Oh, this is a good question. I have also had those I, you know, I would've liked to have been your mama. Um, I, I wanted that so badly. Um, but I failed. I was one of the, you know, the unlucky ones. And as many people, you know, may not admit, how many people get sucked into those funnels and are told you're the next whatever person that's going to be six or seven figure uh, internet fame. I wanted that pretty badly. In 2015, I built this machine. It was a online program. And I built it on a system that I paid, I don't know, 10, $25,000 for, I think the system was like 5,000, and then you upgraded to the inner circle and it was another 5,000. And then you're like one-on-one coaching, which is another, you know, like everything I wanted came at the cost of, you know, another couple thousand dollars. So at the end of the year, from 2017, the best and worst year of my life, I had spent over a hundred thousand dollars on building to basically be like my online ATM. And my best friend and I were like parallel building these systems. She was doing the DIY version, and I had the fancy team. Because I could afford it, and which made me feel fabulous, and I was already winning. Like I was literally at top of the mountain before I even took my first step. So she built her system on the exact same premise, you know, the funnel, the this, the that, and I did it as well. But I had all the tech work done by a really expensive team. All the graphics, all the content, all the, like, the backend, like it was really elaborate and hers was really scrappy. And mine failed badly, not only because I was selling a really shitty product, because I just wanted to make the most out of what I had. And it, I, I'm not even gonna tell you what it was because I'm embarrassed. It was a coaching program that, you know, was a sure win because it was a vulnerable group of people. They were, of course, they would want what I had and I had the way and all that. And not only was it just a, a really very greedy way of making a lot of money for me, I was in it to win it. Like I just wanted the money. And what happened was I paid a lot of money to people who also wanted a lot of money, but actually they weren't doing the job. They were a scam.
Candice Schutter: 1:02:11
Oh shit.
Kathleen Oh: 1:02:12
Candice Schutter: 1:02:13
Kathleen Oh: 1:02:14
And so I was, you know, I got scammed while trying to scam people.
Candice Schutter: 1:02:18
Kathleen Oh: 1:02:21
Which interestingly, I obviously didn't know it was a scam, but it started in January, it ended, ended in December, and I was, it was literally lights out overnight. And, I continued to throw money at this thing because I wanted it so badly. Whereas my friend was building and building and building exactly the same thing on her terms, and she was like actually becoming successful. She became a seven figure business in, you know, three to four years of opening and operating the way she did. And we were both using coercive tactics. We were using language to manipulate people. We were using pain points. We were using the things that we were taught. Um, the internet guru that I learned from said, we have to be a hope merchant. We have to sell hope. Like what the fuck are people buying hope for? Like, you know.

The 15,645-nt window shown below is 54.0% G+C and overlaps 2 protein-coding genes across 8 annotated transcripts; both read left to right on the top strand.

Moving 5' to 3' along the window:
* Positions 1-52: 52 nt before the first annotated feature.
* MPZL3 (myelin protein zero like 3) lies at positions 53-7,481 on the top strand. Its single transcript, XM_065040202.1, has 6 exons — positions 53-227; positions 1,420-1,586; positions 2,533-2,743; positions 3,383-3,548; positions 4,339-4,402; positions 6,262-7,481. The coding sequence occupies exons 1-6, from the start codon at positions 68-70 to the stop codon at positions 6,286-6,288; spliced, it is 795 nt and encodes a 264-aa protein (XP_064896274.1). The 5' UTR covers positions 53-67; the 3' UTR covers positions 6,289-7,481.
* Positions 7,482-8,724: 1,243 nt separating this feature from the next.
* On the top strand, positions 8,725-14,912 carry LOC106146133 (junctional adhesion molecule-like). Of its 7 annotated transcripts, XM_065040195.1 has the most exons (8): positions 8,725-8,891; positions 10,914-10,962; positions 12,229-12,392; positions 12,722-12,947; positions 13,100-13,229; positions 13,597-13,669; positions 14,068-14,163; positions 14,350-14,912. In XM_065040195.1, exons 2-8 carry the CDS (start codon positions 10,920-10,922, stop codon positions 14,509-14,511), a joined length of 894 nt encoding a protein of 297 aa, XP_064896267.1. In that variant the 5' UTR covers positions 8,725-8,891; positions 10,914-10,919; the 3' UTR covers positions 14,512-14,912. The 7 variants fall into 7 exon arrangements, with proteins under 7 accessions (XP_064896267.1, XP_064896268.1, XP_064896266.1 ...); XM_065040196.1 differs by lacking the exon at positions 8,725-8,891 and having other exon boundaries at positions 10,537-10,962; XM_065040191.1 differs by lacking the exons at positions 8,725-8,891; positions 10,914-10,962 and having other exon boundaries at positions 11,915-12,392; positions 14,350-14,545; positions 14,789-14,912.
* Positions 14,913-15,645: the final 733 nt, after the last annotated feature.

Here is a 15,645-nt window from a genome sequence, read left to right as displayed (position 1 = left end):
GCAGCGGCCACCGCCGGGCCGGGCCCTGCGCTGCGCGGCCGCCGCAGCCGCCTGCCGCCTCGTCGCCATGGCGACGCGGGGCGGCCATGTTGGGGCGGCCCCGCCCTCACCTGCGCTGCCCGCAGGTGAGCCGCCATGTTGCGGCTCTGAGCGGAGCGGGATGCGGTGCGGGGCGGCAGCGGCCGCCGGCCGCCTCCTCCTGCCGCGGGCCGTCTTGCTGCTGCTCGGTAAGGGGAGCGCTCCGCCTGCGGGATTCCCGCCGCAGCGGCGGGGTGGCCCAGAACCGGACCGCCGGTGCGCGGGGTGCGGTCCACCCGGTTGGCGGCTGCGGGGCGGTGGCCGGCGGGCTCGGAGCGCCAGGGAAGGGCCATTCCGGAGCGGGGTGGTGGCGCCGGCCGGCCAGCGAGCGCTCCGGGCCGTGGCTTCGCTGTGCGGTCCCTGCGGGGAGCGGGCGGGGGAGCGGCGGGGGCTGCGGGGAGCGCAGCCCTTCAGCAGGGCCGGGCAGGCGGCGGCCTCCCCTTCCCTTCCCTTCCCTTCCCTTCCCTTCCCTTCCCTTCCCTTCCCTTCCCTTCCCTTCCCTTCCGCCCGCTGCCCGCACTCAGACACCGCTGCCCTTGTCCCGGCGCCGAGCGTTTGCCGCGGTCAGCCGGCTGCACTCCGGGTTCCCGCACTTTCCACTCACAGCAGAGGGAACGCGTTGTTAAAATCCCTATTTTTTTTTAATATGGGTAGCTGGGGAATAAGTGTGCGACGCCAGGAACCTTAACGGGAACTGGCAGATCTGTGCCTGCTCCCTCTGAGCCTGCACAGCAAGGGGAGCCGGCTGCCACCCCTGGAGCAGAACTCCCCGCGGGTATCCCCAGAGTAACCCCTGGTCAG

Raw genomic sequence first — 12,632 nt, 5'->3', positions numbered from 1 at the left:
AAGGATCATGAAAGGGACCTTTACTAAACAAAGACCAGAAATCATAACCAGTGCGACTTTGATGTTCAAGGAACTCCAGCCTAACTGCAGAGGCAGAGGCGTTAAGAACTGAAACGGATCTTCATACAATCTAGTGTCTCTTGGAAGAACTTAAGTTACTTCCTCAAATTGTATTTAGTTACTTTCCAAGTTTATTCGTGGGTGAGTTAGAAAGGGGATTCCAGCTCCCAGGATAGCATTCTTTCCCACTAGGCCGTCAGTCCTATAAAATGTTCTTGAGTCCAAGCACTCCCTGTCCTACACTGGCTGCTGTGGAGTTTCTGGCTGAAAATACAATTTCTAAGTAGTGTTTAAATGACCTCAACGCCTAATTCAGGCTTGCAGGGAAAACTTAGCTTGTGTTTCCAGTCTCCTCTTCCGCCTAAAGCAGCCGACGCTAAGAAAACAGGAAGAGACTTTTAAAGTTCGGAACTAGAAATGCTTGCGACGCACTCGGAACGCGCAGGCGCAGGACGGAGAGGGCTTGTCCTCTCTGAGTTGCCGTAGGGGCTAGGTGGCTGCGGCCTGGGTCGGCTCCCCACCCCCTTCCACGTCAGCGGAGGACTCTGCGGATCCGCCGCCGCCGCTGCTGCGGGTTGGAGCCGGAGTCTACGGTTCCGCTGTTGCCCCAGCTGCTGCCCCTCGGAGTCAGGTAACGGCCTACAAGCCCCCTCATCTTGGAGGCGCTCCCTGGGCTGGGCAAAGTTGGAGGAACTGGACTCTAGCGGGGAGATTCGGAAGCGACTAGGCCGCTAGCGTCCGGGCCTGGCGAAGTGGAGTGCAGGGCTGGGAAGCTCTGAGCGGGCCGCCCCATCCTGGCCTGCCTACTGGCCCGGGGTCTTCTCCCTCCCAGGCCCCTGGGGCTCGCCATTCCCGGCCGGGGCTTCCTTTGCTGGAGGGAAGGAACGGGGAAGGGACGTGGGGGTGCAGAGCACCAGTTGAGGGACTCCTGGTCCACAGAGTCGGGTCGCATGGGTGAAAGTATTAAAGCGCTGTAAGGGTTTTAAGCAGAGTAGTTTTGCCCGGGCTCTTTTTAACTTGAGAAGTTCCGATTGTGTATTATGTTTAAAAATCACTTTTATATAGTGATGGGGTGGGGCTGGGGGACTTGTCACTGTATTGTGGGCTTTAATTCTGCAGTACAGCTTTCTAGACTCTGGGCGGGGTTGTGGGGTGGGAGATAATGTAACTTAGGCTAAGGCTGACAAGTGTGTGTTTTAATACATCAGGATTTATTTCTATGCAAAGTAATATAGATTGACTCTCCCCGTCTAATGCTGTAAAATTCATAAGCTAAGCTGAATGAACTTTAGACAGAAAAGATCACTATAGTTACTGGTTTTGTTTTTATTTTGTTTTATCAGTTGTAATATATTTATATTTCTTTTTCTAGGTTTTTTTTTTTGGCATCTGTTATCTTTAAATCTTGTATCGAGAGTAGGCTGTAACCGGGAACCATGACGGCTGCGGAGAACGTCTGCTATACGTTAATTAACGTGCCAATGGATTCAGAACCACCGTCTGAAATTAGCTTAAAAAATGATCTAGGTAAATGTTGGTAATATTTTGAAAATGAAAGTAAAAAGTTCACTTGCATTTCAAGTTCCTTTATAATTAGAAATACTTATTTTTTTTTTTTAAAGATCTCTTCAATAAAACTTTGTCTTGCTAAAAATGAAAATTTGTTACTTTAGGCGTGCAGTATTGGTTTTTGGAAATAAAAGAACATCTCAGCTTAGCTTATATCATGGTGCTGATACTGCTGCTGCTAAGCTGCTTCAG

Candice Schutter: 1:03:17
Red flag, right?
Kathleen Oh: 1:03:19
Right. I apologize for using that language.
Candice Schutter: 1:03:22
You do not need to on this. All the language is welcome here.
Kathleen Oh: 1:03:27
Okay. But thankfully, what I learned from that year is that I was somebody who was very susceptible to these promises. I was targeted. I was, these are predatory marketing. Like I said, lies are my love language. Like, I will, you know, be the best friend to a perpetrator in minutes if they're giving me something. You know, that's who I was. And I was smart enough to know, because I was told even with the a hundred thousand dollars price tag, that the entire reason why it failed was because of my mindset. And I 100% knew that it was more than that, and that there was something going on that I couldn't see. And I didn't know what it was, and it took many years to actually undo a lot of those systems that I had got myself caught into. And the reason why I didn't know it, is because it's all I knew.
Candice Schutter: 1:04:34
Yes. Yes.
Kathleen Oh: 1:04:36
That's all I knew.
Candice Schutter: 1:04:37